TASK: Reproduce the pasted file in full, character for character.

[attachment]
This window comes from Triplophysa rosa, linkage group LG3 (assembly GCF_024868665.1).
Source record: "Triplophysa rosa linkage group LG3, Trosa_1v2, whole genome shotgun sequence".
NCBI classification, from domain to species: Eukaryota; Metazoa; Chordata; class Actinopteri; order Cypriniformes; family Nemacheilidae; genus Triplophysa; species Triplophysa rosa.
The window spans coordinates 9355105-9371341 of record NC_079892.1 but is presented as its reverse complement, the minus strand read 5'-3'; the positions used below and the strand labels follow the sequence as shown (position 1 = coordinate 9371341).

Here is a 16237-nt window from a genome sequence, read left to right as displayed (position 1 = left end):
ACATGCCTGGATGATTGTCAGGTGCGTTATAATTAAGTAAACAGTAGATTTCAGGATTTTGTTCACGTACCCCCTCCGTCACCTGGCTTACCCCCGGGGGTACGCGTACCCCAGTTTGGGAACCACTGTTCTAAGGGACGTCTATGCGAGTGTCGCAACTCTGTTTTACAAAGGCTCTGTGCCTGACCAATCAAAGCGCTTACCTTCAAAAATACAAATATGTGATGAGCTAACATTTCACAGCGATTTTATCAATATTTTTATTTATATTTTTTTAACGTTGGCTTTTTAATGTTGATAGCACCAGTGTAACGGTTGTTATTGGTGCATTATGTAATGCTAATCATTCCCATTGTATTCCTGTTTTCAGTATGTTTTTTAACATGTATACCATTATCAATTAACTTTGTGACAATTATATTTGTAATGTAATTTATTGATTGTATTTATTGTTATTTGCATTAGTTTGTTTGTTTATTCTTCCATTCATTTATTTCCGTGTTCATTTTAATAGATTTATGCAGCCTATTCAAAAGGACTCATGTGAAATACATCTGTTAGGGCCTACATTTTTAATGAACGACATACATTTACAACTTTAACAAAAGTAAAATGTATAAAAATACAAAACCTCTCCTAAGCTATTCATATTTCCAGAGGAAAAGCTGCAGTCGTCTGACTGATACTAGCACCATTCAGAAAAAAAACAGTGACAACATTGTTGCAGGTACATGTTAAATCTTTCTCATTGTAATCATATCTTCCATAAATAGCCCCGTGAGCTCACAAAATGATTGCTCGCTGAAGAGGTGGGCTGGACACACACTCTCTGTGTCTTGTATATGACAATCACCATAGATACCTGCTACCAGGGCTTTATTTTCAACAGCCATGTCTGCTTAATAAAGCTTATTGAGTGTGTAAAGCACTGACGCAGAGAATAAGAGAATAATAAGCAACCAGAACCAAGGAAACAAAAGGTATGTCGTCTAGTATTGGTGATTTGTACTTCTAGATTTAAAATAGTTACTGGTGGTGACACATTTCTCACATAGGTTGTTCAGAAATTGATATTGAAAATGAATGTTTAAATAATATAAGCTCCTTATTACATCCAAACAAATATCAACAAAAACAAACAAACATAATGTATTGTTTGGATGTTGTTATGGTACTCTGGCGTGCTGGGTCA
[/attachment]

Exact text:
This window comes from Triplophysa rosa, linkage group LG3 (assembly GCF_024868665.1).
Source record: "Triplophysa rosa linkage group LG3, Trosa_1v2, whole genome shotgun sequence".
NCBI classification, from domain to species: Eukaryota; Metazoa; Chordata; class Actinopteri; order Cypriniformes; family Nemacheilidae; genus Triplophysa; species Triplophysa rosa.
The window spans coordinates 9355105-9371341 of record NC_079892.1 but is presented as its reverse complement, the minus strand read 5'-3'; the positions used below and the strand labels follow the sequence as shown (position 1 = coordinate 9371341).

Here is a 16237-nt window from a genome sequence, read left to right as displayed (position 1 = left end):
ACATGCCTGGATGATTGTCAGGTGCGTTATAATTAAGTAAACAGTAGATTTCAGGATTTTGTTCACGTACCCCCTCCGTCACCTGGCTTACCCCCGGGGGTACGCGTACCCCAGTTTGGGAACCACTGTTCTAAGGGACGTCTATGCGAGTGTCGCAACTCTGTTTTACAAAGGCTCTGTGCCTGACCAATCAAAGCGCTTACCTTCAAAAATACAAATATGTGATGAGCTAACATTTCACAGCGATTTTATCAATATTTTTATTTATATTTTTTTAACGTTGGCTTTTTAATGTTGATAGCACCAGTGTAACGGTTGTTATTGGTGCATTATGTAATGCTAATCATTCCCATTGTATTCCTGTTTTCAGTATGTTTTTTAACATGTATACCATTATCAATTAACTTTGTGACAATTATATTTGTAATGTAATTTATTGATTGTATTTATTGTTATTTGCATTAGTTTGTTTGTTTATTCTTCCATTCATTTATTTCCGTGTTCATTTTAATAGATTTATGCAGCCTATTCAAAAGGACTCATGTGAAATACATCTGTTAGGGCCTACATTTTTAATGAACGACATACATTTACAACTTTAACAAAAGTAAAATGTATAAAAATACAAAACCTCTCCTAAGCTATTCATATTTCCAGAGGAAAAGCTGCAGTCGTCTGACTGATACTAGCACCATTCAGAAAAAAAACAGTGACAACATTGTTGCAGGTACATGTTAAATCTTTCTCATTGTAATCATATCTTCCATAAATAGCCCCGTGAGCTCACAAAATGATTGCTCGCTGAAGAGGTGGGCTGGACACACACTCTCTGTGTCTTGTATATGACAATCACCATAGATACCTGCTACCAGGGCTTTATTTTCAACAGCCATGTCTGCTTAATAAAGCTTATTGAGTGTGTAAAGCACTGACGCAGAGAATAAGAGAATAATAAGCAACCAGAACCAAGGAAACAAAAGGTATGTCGTCTAGTATTGGTGATTTGTACTTCTAGATTTAAAATAGTTACTGGTGGTGACACATTTCTCACATAGGTTGTTCAGAAATTGATATTGAAAATGAATGTTTAAATAATATAAGCTCCTTATTACATCCAAACAAATATCAACAAAAACAAACAAACATAATGTATTGTTTGGATGTTGTTATGGTACTCTGGCGTGCTGGGTCA